Software Bugs Aren’t Cheap, So Why Aren’t More Companies Doing More to Stop Them?

Software Bugs Aren’t Cheap, So Why Aren’t More Companies Doing More to Stop Them?

Fixing defects in software requires time, and time always costs money. According to a recent blog posted by Source Ninja, in the US alone companies are spending almost £40 billion pounds annually on defective software – one third of the software market. Across Europe, companies are also grappling with similar losses. That’s a lot of cash wasted on a problem that can be easily avoided if discovered early on.

It is known that when defects are found at the beginning of the development lifecycle it costs a lot less to fix. The reasoning for this is simply that if the developer who originally wrote the code finds the defect he can fix the issue right then. By fixing it at the source, the issue will not impact production time or worse be released where it could risk field failure or downtime. Clearly the longer a defect goes unfixed, the more it costs a company.

But the problem is bigger than just an individual company. When we start thinking about money wasted, the impact is much larger than just what is felt by the company itself. What about the cost to the individual or business who faces the downtime or field failure? According to “The Economics Impacts of Inadequate Infrastructure for Software Testing” report released in 2002 “…the national (US) annual costs of inadequate infrastructure for software testing is estimated to range from $22.2 to $59.5 billion.”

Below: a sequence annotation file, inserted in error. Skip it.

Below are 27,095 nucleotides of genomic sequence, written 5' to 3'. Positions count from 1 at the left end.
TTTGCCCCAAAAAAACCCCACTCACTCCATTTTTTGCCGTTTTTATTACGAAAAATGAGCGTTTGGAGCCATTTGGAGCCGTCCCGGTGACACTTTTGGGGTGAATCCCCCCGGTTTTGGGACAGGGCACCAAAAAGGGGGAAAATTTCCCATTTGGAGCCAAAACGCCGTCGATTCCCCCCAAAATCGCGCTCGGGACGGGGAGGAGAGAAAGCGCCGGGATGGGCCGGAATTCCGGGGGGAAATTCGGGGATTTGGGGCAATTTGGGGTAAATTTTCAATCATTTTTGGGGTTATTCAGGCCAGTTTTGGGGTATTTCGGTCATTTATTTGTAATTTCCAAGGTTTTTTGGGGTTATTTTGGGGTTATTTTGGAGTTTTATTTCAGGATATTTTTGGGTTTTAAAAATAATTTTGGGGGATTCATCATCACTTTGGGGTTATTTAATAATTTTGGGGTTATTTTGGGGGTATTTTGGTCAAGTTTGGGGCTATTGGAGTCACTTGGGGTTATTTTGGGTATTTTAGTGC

When you step back and think of the massive amount companies are spending on defects- £40 billion on fixing defective software, and up to £40 billion in loss due to poor software – the money really adds up. Obviously companies are noticing this and taking steps to reduce these costs. It’s visible in the increasing interest and effort to invest in development testing.

In response to this growing concern, Coverity has decided to launch an annual exchange event in London with existing and potential customers, so that software development leaders can discuss industry best practices for software quality in development and allow more businesses to learn more about development testing and how it can improve software quality and protect company brands. 

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